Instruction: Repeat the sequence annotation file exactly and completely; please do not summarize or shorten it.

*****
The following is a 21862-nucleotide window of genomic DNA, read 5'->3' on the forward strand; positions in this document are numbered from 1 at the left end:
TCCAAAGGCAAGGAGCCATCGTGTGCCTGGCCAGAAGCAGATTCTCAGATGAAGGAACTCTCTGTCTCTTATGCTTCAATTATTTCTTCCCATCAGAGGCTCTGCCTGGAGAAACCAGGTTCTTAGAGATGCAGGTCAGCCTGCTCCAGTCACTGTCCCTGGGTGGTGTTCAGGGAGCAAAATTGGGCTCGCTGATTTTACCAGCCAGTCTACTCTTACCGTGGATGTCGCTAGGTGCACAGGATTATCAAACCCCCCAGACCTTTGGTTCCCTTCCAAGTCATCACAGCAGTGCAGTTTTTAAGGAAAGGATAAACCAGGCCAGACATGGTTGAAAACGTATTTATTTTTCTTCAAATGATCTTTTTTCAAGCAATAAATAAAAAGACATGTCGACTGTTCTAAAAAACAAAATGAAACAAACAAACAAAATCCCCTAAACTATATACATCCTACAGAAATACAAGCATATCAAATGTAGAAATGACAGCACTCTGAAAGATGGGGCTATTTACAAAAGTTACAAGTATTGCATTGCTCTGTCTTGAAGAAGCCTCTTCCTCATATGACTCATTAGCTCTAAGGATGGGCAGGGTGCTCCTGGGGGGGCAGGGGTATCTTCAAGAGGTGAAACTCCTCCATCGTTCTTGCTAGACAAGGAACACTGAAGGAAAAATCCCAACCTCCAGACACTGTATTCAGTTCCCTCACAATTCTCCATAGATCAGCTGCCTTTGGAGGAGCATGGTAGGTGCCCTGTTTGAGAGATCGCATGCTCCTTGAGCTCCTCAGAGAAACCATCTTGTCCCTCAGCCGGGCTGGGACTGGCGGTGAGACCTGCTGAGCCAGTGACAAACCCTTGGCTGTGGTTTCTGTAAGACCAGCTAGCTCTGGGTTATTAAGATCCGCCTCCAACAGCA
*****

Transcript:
The following is a 21862-nucleotide window of genomic DNA, read 5'->3' on the forward strand; positions in this document are numbered from 1 at the left end:
TCCAAAGGCAAGGAGCCATCGTGTGCCTGGCCAGAAGCAGATTCTCAGATGAAGGAACTCTCTGTCTCTTATGCTTCAATTATTTCTTCCCATCAGAGGCTCTGCCTGGAGAAACCAGGTTCTTAGAGATGCAGGTCAGCCTGCTCCAGTCACTGTCCCTGGGTGGTGTTCAGGGAGCAAAATTGGGCTCGCTGATTTTACCAGCCAGTCTACTCTTACCGTGGATGTCGCTAGGTGCACAGGATTATCAAACCCCCCAGACCTTTGGTTCCCTTCCAAGTCATCACAGCAGTGCAGTTTTTAAGGAAAGGATAAACCAGGCCAGACATGGTTGAAAACGTATTTATTTTTCTTCAAATGATCTTTTTTCAAGCAATAAATAAAAAGACATGTCGACTGTTCTAAAAAACAAAATGAAACAAACAAACAAAATCCCCTAAACTATATACATCCTACAGAAATACAAGCATATCAAATGTAGAAATGACAGCACTCTGAAAGATGGGGCTATTTACAAAAGTTACAAGTATTGCATTGCTCTGTCTTGAAGAAGCCTCTTCCTCATATGACTCATTAGCTCTAAGGATGGGCAGGGTGCTCCTGGGGGGGCAGGGGTATCTTCAAGAGGTGAAACTCCTCCATCGTTCTTGCTAGACAAGGAACACTGAAGGAAAAATCCCAACCTCCAGACACTGTATTCAGTTCCCTCACAATTCTCCATAGATCAGCTGCCTTTGGAGGAGCATGGTAGGTGCCCTGTTTGAGAGATCGCATGCTCCTTGAGCTCCTCAGAGAAACCATCTTGTCCCTCAGCCGGGCTGGGACTGGCGGTGAGACCTGCTGAGCCAGTGACAAACCCTTGGCTGTGGTTTCTGTAAGACCAGCTAGCTCTGGGTTATTAAGATCCGCCTCCAACAGCA